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Of course there are always two sides to every story, but there is a lot more to Zenimax's side to the story than what has been revealed in news articles to date. I'm really interested to see how Occulus responds to item #6 which was only paraphrased above. The complete text reads, "At that time, the Rift was a crude prototype that lacked a head mount, virtual reality-specific software, integrated motion sensors, and other critical features and capabilities needed to create a viable product. Carmack was given a copy of the prototype by Luckey, and Carmack and other ZeniMax personnel added numerous improvements to the prototype.Together, those ZeniMax employees literally transformed the Rift by adding physical hardware components and developing specialized software for its operation. In addition, ZeniMax modified the Rift headset to work with id Software’s well-known computer game 'DOOM 3: BFG Edition' which enabled ground-breaking demonstrations of ZeniMax’s virtual realitytechnology. ZeniMax’s efforts represented an enormous technical advance in the developmentof virtual reality entertainment."

SD Marlow
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Actually, Luckey handed over THE prototype, not a copy.

Kevin Fishburne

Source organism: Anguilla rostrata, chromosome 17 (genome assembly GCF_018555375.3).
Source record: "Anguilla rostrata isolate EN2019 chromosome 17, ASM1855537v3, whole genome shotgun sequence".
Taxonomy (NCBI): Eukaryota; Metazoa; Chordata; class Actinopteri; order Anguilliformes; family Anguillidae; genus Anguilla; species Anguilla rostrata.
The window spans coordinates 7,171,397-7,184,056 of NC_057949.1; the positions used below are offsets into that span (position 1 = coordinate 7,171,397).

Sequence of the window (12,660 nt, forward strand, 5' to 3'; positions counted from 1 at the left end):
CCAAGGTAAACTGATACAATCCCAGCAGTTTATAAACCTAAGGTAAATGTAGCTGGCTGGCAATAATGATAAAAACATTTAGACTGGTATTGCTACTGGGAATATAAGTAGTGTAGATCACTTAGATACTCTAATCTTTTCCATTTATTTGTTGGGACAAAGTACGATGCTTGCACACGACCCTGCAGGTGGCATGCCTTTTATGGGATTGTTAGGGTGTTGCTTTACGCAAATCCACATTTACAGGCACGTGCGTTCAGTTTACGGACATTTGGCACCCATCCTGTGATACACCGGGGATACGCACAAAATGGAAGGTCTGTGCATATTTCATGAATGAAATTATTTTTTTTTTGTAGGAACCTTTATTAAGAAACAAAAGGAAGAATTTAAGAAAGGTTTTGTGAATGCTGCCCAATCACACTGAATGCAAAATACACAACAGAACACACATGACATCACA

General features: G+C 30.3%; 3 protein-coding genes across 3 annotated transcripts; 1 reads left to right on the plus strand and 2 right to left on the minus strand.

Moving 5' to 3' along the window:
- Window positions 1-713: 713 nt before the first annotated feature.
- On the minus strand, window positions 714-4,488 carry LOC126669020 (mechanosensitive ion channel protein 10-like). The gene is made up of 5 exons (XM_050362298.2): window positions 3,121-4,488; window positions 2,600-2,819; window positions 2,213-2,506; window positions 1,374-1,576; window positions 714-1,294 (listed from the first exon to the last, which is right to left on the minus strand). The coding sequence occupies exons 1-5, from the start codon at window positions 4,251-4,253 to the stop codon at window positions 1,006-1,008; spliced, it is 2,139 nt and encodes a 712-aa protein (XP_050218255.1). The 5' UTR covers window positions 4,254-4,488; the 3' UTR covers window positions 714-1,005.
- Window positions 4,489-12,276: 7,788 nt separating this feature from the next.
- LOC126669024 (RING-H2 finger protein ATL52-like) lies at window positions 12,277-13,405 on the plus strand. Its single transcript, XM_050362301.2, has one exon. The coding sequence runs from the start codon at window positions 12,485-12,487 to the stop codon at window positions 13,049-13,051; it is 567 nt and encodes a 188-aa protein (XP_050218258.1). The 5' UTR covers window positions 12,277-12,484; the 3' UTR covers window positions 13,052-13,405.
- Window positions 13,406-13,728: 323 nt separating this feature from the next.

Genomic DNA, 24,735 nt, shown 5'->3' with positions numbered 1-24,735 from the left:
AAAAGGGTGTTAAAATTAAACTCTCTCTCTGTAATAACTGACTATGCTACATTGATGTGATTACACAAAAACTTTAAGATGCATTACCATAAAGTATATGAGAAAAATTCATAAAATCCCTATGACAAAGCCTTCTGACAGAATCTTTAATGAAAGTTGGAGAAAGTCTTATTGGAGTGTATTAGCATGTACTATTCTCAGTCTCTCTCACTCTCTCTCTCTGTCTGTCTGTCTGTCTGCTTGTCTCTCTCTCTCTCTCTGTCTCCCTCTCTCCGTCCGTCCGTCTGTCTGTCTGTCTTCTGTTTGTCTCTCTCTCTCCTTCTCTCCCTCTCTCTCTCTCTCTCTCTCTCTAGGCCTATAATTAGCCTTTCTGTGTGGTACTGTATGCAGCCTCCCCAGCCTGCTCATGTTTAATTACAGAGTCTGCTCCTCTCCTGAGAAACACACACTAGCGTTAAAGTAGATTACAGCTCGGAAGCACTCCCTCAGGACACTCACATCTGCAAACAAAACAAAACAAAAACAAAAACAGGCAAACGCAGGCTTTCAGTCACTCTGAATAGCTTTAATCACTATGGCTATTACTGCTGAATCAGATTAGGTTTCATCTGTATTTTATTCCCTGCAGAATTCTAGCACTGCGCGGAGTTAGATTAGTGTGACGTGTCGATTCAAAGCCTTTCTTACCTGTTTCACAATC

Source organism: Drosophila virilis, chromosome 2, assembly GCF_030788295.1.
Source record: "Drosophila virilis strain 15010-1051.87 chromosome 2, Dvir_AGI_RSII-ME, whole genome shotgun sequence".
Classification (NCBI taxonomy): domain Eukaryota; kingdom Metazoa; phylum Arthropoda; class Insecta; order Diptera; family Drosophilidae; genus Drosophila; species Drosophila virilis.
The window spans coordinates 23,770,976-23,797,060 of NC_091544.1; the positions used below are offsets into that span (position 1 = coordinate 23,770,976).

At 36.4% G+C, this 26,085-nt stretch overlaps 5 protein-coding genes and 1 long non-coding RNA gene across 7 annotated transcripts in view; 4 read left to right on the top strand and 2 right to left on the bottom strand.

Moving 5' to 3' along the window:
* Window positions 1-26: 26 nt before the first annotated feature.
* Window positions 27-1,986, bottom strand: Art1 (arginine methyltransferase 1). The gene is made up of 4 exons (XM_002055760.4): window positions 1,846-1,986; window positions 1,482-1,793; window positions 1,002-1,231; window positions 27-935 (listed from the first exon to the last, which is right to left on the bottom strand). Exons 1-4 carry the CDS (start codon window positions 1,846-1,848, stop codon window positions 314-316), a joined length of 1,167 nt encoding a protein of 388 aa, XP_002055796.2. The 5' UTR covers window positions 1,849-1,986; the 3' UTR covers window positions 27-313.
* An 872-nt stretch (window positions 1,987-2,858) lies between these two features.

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Just to save everyone some time here, Facebook has more money than Zenimax, therefore Facebook will win or settle to make Zenimax go away. Justice!

Nickesh Chauhan
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Can someone explain how, if Zenimax is telling the truth, do they intend to retrieve the "know-how" that Carmack has? It's not like they can erase the information in head, surely it's just a case of trying to score a little more money from another company? Or am I only grasping the surface of a deeper thing?

Daniel Lau
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You're not understanding patent law. If a patent claim was conceived by any Zenimax employee, while a Zenimax employee, then Zenimax has a right to claim ownership of it. In an engineering firm, employees would be expected to keep a diary of their day to day activities, documenting any IP they come up with. The pages get signed by witnesses and dated so, in the case of a patent lawsuit, the engineer can show when they conceived the idea.